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The Soloist: Beth Orton at Lilith Fair at Merriweather Post Pavilion, Aug. 3

August 9, 2010
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You wouldn’t expect Beth Orton to be the strongest act by far at this year’s Lilith Fair at the Merriweather Post Pavilion Tuesday. She’s never had the commercial impact of festival founder Sarah McLachlan, the Dixie Chicks (two-thirds of who performed this year as the Cort Yard Hounds), or Lilith first-timer Sara Bareilles. Nor does Orton have the hipness quotient of Cat Power or Nneka, who also appeared. Nor is Orton a promising up-and-comer such as Lissie or Corrin Campbell, who also took their turns. To lengthen the odds even more, Orton was the only artist to perform alone—and she did so in the middle of the afternoon on one of the two small side stages at the top of the lawn.

Yet Orton delivered a set charged with the kind of drama missing from the other sets. Here were songs that refused to settle for easy answers but instead explored the push-and-pull between what we should do and what we can do. Many were the singers who advised their listeners to leave behind their bad relationships as if that were the easiest thing in the world. Orton was the only who asked why she—and so many like her—couldn’t “let it go,” as she did on “Someone’s Daughter.” Many were the singers who urged their listeners to pursue their dreams. Only Orton asked how one can “keep your dream alive” in the face of so many setbacks, as she did on “Conceived.” Many were the singers who declared that love would outlast all obstacles, but when Orton sang, “How long can this love remain?” on “She Cries Your Name,” she seemed as uncertain of the answer as her listeners.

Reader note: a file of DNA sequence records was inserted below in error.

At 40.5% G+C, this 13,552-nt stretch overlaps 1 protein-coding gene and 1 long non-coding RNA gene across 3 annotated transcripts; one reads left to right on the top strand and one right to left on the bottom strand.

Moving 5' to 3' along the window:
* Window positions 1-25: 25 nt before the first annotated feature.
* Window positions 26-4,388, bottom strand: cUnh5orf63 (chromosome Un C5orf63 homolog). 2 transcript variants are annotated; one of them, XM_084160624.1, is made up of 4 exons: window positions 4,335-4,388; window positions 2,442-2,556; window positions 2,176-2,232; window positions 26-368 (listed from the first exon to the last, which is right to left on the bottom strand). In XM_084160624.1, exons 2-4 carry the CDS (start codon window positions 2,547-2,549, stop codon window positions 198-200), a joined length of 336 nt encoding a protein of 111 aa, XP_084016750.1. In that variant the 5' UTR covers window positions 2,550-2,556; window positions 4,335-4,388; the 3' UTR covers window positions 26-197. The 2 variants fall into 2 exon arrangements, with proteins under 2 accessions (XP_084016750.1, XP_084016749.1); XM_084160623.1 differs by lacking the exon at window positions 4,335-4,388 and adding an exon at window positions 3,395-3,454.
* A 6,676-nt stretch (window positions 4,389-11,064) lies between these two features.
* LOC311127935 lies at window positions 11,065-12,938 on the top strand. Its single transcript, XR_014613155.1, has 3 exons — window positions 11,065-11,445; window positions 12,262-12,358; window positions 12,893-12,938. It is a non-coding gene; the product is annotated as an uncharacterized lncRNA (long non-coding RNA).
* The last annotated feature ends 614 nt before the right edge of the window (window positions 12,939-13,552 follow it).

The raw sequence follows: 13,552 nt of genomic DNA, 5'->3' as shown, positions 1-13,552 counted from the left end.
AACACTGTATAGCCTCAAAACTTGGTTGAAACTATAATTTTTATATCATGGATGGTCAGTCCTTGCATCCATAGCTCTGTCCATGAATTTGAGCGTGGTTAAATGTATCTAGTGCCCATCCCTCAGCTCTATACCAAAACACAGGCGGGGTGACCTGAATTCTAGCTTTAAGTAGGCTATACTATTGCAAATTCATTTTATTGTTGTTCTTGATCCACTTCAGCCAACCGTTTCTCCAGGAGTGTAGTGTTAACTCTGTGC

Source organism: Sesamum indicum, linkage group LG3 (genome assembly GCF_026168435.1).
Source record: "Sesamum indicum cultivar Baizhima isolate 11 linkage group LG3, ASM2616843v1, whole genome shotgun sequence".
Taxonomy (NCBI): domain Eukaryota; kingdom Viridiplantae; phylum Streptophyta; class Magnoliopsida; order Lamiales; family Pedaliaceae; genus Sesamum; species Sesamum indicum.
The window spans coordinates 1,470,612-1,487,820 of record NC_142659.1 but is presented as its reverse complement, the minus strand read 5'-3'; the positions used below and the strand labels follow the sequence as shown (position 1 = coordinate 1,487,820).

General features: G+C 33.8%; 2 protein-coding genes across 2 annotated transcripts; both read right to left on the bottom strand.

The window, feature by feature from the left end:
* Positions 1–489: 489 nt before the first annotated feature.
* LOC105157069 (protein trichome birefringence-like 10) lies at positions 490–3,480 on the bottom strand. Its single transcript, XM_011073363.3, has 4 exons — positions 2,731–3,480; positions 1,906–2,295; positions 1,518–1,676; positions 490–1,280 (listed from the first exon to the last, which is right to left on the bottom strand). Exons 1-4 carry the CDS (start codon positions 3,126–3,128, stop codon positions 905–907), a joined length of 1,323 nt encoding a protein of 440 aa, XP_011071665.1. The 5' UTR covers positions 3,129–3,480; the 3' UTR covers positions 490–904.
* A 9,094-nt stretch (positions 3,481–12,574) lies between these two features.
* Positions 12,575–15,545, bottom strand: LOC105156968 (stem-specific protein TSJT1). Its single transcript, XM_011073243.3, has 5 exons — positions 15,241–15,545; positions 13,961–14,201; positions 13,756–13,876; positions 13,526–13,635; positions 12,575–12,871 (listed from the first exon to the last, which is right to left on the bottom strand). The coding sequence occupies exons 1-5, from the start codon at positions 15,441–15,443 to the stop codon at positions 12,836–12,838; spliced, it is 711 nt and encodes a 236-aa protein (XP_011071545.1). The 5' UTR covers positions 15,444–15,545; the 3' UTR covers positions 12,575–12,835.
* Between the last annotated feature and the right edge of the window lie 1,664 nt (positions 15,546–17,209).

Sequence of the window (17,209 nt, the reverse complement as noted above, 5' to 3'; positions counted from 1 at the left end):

The tall, lanky British redhead in the shoulderless, flower-print blouse and faded jeans was accompanied only by her own acoustic guitar. With her thumb and forefinger, she finger-picked tumbling arpeggios and warbled her sprightly melodies on top. But whenever her conversational vocals reached an awkward collision between expectations and reality, a little catch in her throat, a sort of gasp or gulp, signaled that flickering moment when a worldview is being readjusted. On such powerful originals as the above songs, that catch in Orton’s throat proved more powerful than all the belt-it-out anthems delivered by Bareilles, McLachlan, and the Court Yard Hounds’ Emily Robison, spookier than all of Cat Power’s mopey mumbling. And when Orton reinterpreted the Five Stairsteps’ 1970 Chicago R&B hit, “O-o-h Child,” as a British folk ballad, that catch hinted that love isn’t always less than expected. Sometimes it’s more.

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